The recent Superior Court decision In re Adoption of M.R.D. and T.M.D. offers a new challenge in the context of who can be an adoptive parent. While in her early 20s a young woman ventured to South Dakota to teach school. She met a young man in 2002 and when she returned to Pennsylvania in 2003, he briefly followed her back here. Just before he returned to South Dakota, it would appear that Mother became pregnant with twins. They were born in Pennsylvania in October, 2004. At the time Mother was living with her own Father. The Father of the children did visit Pennsylvania to visit shortly after the children were born but he then returned to South Dakota and did not come back until 2006. That trip was also a brief one and the Father did not encourage any visits in South Dakota by mother and children. Later in 2006, Mother and the children moved into a rental home owned by her father. South Dakota Father was aware of this move but little else changed and Father was last heard from in January, 2007.
In January 2013, Mother filed to terminate Father’s parental rights. This appears to have been in response to Father’s action requesting an award of custody. At the time Father had not seen the children in seven years. His last written communication with the children had been in January, 2007. It would appear that he provided little to no financial support since their birth. And aside from the first two visits, Mother did not try to make the children aware of the identity of their Father.
What made this adoption unusual was the fact that for the second time in recent Pennsylvania history, the proposed adopting parent was Mother’s own father. It appears undisputed that this gentleman had effectively provided the same kinds of parenting support that a natural Father is expected to provide.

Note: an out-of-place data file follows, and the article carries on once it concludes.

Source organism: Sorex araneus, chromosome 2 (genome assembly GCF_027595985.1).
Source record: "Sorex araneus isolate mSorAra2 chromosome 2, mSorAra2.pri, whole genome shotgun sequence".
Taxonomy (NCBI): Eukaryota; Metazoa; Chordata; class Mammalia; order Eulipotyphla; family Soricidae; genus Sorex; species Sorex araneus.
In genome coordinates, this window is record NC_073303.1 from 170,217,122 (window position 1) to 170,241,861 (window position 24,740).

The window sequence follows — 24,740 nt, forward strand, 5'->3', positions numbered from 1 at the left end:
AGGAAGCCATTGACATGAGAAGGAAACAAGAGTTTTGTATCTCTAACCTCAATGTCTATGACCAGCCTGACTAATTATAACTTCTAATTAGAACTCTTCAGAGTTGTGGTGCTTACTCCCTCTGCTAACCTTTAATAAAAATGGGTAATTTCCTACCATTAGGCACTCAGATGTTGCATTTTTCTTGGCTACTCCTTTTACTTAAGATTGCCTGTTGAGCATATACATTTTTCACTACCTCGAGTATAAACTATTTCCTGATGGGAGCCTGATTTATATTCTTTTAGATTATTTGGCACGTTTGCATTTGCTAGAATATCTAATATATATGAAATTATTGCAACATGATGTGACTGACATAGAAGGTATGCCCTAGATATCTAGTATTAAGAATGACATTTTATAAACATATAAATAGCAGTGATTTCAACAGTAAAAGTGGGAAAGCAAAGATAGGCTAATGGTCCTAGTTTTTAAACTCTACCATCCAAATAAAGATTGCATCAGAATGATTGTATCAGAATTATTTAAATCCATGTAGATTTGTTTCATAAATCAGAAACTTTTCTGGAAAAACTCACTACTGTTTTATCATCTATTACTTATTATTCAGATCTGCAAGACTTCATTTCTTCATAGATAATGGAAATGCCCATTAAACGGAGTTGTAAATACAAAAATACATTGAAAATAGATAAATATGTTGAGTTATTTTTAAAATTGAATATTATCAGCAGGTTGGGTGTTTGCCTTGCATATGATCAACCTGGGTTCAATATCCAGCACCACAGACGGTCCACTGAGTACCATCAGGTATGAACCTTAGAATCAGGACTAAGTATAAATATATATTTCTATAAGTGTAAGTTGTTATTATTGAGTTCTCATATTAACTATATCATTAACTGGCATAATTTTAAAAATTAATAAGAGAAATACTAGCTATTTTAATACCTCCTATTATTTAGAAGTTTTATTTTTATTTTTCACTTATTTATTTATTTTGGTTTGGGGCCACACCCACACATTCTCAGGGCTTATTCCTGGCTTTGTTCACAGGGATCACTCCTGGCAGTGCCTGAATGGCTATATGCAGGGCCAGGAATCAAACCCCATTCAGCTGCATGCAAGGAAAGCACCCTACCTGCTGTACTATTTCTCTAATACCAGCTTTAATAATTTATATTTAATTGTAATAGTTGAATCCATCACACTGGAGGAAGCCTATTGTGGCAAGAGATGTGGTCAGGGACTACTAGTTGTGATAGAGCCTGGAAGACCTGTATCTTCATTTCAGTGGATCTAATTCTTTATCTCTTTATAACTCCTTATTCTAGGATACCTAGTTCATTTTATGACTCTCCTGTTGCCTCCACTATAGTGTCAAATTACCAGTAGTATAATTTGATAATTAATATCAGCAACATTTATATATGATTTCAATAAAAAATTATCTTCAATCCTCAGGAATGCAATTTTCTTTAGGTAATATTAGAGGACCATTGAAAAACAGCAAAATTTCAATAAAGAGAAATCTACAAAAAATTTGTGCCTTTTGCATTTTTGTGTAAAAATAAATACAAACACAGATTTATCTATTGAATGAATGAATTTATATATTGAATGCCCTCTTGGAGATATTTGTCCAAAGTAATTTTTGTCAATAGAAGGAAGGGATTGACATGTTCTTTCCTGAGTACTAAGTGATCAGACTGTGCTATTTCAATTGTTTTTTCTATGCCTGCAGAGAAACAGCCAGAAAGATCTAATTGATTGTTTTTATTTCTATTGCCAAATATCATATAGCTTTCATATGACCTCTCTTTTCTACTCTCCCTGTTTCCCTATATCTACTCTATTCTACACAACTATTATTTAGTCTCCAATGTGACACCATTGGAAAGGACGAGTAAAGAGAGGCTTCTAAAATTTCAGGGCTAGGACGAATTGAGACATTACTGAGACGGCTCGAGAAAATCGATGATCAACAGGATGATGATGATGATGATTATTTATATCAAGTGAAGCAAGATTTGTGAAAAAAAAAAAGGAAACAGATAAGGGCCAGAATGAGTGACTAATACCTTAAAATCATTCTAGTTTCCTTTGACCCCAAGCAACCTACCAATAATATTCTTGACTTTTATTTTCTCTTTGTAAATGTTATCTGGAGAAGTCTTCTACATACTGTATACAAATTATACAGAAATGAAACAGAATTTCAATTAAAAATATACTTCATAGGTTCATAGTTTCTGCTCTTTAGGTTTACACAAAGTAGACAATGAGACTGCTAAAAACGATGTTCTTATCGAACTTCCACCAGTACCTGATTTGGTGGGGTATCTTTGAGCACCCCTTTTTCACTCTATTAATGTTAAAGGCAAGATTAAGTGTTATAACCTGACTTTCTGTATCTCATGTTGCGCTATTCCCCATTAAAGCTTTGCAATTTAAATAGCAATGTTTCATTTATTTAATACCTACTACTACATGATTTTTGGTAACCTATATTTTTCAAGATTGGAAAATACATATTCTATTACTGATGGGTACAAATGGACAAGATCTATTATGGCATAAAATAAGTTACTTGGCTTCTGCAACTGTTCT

The first part of the case was easy. Father provided the textbook facts typical of parental abandonment such as would justify termination of his rights in an adoption. The more difficult question was whether the children’s grandfather was an eligible adoptive parent.
In the 2-1 decision Judges Donohue and Stabile answered in the negative. They held that the purpose behind the statute remains “to foster a new parent-child relationship.” Absent such a relationship, the purpose is likely to provide disagreeable parents with a “new….dangerous, tactic” to employ in the world of child custody litigation; cross petitions to terminate. Accordingly, they reversed the Lycoming County ruling terminating Father’s parental rights.
The pinion properly observes that grandfather is functioning in many ways as a substitute parent. But the greater challenge here is that in a world where families are evolving as a matter of fact, if not necessarily as a matter of law, what does it take to qualify for the appellation “parent” besides biology or residence while married to a woman who has become pregnant?
We are commonly asked by clients: “If my spouse has had no contact nor provided support for a period of six months or more, can’t I terminate his/her parental rights?” Under the Adoption law, that is true but most people miss the fact that the termination is part of an adoption that offers the child a substitute parent. If you have no player to sub for the parent who is not playing, you don’t have a basis to terminate parental rights. And per this ruling (to which there was a length dissent) granddad is deemed an “ineligible receiver.”